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When does the session start?
Old 29th April 2003
  #1
Lives for gear
 

When does the session start?

10am - arrive at studio and fire everything up

10:30am - all of the equipment is warmed up and ready

11:00am - lock doors and go out for some breakfast

11:40am - return to studio

12:00pm - scheduled band load-in time ...

12:30pm - ...scheduled band load-in time passes without the band

1:00pm - make sure front door is unlocked, and slightly ajar

1:15 - 4:00pm - have made phone calls to band who are "running late" and "not sure exactly when we'll be done with _____"

5:00pm - band shows up


At what point within this time frame does the agreement mean you have to pay me for my time?

12:00pm?

Or when the band decides to show up?

A short demo session could have been done during the 5 hours wasted waiting for the band.

Is this where a clearly defined couple of lines in a contract should come into play?
Old 29th April 2003
  #2
Lives for gear
 
Roland's Avatar
If its a day rate, the session starts when the rules of the house says it starts or the time agreed with the client.

If it is an hourly rate from the time that the client is due to arrive, then if you wish to go in and spend 4 hours preping for the session that is up to you. Ok its not unreasonable to expect the gear to be fired up ready, but setting up mics, plugging up, setting up band gear is all chargeable time. You are there, you are working, the facility isn't available to other clients, they should be paying for that.

Beyond this you get into lock-outs etc and all these should be documented by the house contract.

A friend of mine had a major act booked into his studio who cancelled only about a month before the session start date. Because if was a fairly long booking he had in the meantime turned away other work. In the end he came to an arrangement with the band to do some pre-production rehearsals at a reduced rate. Whilst this mittigated his potential losses he was very hacked at the fact they were running his Otari Radar 18 hours a day at a bargain rate!

Rules is rules and if you don't have them sorry to say there are many musicians that will take the piss.

Regards


Roland

P.S. getting the band to pay you whilst you go to breakfast is great, if you can get away with it!
Old 29th April 2003
  #3
10 am - Jules asleep
11 am Jules having breakfast (foolish early band LOCKED OUT)
11:59 Jules open studio
12:00 Gear power up
12:10 tea & coffee - sesion starts

Unless I am mixing.... then anything goes, late session start & end etc...
Old 29th April 2003
  #4
Lives for gear
 
cajonezzz's Avatar
 

the clock runs at the agreed upon time. 12PM MEANS 12PM.

of course it's case by case, but if you don't establish a precident some Muso's will run right over you.
Old 29th April 2003
  #5
Riffer
 
lflier's Avatar
 

A 12 noon start means a 12 noon start. Generally any housecleaning procedures (aligning tape machines, archiving and defragging hard drives, etc.) are expected to be done off the clock, and some places will allow an hour for the drummer or other musicians to get there early without charging, in order to load in, set up and tune the drums and start getting sounds - but that's entirely up to you and your agreement.

If they don't show up at the agreed upon time, it's their loss. They agreed to pay for the time and you have no way of making up that lost income if you don't charge them for it. You could be "generous" and say you were giving them 30 minutes of load-in time so the clock would have started at 12:30, but they should certainly pay for all the rest of the time you spent waiting.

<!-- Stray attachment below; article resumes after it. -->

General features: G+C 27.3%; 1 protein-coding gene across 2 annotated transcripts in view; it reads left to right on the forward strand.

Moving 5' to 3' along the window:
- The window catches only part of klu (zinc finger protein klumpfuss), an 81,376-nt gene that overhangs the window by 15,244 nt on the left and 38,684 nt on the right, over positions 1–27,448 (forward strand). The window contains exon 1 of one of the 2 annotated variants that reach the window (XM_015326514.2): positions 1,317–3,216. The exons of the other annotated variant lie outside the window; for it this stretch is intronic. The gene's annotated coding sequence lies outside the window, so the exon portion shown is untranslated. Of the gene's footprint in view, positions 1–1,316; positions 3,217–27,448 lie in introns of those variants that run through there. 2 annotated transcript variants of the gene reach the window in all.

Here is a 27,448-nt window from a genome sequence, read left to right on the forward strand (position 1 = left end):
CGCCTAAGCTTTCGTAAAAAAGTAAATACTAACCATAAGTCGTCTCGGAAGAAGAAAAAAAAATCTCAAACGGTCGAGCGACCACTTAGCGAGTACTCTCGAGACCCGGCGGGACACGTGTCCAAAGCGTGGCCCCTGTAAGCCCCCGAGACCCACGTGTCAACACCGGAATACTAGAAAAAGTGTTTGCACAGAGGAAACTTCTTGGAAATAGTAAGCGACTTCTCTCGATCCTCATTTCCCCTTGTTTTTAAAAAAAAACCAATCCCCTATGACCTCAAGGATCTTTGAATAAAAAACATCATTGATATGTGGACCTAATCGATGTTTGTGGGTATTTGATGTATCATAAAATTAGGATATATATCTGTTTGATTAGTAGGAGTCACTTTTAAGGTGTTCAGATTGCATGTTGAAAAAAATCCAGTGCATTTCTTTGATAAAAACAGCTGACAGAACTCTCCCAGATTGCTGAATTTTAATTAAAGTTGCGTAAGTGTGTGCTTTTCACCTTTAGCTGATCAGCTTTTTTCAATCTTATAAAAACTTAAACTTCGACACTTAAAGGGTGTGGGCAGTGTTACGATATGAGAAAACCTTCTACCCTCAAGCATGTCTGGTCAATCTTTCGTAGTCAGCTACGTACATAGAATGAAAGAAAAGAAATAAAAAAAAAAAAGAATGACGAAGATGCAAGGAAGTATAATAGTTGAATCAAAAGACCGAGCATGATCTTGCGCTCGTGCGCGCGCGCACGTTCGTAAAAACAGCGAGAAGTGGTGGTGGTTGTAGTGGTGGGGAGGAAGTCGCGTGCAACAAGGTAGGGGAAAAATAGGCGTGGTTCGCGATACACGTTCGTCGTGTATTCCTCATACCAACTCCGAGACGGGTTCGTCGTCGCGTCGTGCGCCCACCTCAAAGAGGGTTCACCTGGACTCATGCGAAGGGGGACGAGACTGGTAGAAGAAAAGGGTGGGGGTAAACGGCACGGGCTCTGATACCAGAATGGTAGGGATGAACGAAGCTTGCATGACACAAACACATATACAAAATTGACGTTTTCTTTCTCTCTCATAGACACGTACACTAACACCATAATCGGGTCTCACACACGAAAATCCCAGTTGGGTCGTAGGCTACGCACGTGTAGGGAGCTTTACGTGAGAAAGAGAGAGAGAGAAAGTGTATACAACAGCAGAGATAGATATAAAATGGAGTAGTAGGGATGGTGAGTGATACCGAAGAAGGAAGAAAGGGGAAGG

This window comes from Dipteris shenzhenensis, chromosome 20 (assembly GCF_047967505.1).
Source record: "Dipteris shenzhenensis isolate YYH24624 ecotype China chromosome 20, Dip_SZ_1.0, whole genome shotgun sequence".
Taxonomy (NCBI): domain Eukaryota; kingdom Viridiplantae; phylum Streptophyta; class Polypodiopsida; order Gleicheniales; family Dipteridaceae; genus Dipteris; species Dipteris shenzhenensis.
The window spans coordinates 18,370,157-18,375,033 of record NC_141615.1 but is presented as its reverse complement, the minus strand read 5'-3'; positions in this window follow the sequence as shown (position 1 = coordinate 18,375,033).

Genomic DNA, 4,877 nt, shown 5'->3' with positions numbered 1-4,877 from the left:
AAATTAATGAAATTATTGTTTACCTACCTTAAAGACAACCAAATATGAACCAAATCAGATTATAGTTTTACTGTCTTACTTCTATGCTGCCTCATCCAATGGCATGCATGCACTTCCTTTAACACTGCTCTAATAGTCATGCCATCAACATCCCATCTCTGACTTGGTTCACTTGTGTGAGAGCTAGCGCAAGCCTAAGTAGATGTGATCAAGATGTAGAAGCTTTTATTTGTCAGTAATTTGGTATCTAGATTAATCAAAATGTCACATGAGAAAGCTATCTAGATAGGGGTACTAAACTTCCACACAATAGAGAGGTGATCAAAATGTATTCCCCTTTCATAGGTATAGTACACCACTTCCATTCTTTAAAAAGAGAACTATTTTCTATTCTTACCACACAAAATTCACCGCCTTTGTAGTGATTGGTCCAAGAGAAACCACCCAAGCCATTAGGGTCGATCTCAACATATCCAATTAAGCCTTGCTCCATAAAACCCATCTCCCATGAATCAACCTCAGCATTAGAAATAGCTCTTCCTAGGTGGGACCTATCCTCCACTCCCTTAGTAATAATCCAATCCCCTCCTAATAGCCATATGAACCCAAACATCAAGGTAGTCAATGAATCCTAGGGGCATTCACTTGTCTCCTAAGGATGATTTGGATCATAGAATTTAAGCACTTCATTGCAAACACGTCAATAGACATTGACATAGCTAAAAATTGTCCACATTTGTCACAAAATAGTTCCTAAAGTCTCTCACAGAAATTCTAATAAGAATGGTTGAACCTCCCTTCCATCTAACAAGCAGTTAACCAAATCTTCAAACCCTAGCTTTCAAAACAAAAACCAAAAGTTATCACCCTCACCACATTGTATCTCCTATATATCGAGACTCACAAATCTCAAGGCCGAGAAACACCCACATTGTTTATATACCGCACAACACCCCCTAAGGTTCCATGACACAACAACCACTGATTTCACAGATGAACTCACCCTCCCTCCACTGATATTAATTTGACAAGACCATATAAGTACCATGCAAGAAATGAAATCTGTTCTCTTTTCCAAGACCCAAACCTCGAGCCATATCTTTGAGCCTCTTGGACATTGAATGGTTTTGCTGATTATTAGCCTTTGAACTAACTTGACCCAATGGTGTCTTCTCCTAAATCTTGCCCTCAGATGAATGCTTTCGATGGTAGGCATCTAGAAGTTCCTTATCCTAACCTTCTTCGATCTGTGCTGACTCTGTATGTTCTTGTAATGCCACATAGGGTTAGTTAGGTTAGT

Old 29th April 2003
  #6
Lives for gear
 

[QUOTE]Originally posted by Jules
10 am - Jules asleep
11 am Jules having breakfast (foolish early band LOCKED OUT)
11:59 Jules open studio ...


LoL
Old 29th April 2003
  #7
Lives for gear
 

Quote:
Originally posted by lflier
A 12 noon start means a 12 noon start. Generally any housecleaning procedures (aligning tape machines, archiving and defragging hard drives, etc.) are expected to be done off the clock, and some places will allow an hour for the drummer or other musicians to get there early without charging, in order to load in, set up and tune the drums and start getting sounds - but that's entirely up to you and your agreement.

If they don't show up at the agreed upon time, it's their loss. They agreed to pay for the time and you have no way of making up that lost income if you don't charge them for it. You could be "generous" and say you were giving them 30 minutes of load-in time so the clock would have started at 12:30, but they should certainly pay for all the rest of the time you spent waiting.
I wouldn't feel comfy trying to do a session without the studio optimized and ready. As a client, I've found it very unprofessional and discouraging when a studio doesn't have their shit together and the question "Are we paying for this?" gets tossed around. So no, I'm not charging anyone what should be session time for studio maintenance projects.

Letting them load in early... hmm. It's cool if they want to just load in and even rehearse a little for a limited time, but as soon as they want me to start putting mics up as a part of getting sounds, the session starts. Fair enough? Should that be agreed on paper?

Quote:
Originally posted by Roland
If it is an hourly rate from the time that the client is due to arrive, then if you wish to go in and spend 4 hours preping for the session that is up to you. Ok its not unreasonable to expect the gear to be fired up ready, but setting up mics, plugging up, setting up band gear is all chargeable time. You are there, you are working, the facility isn't available to other clients, they should be paying for that..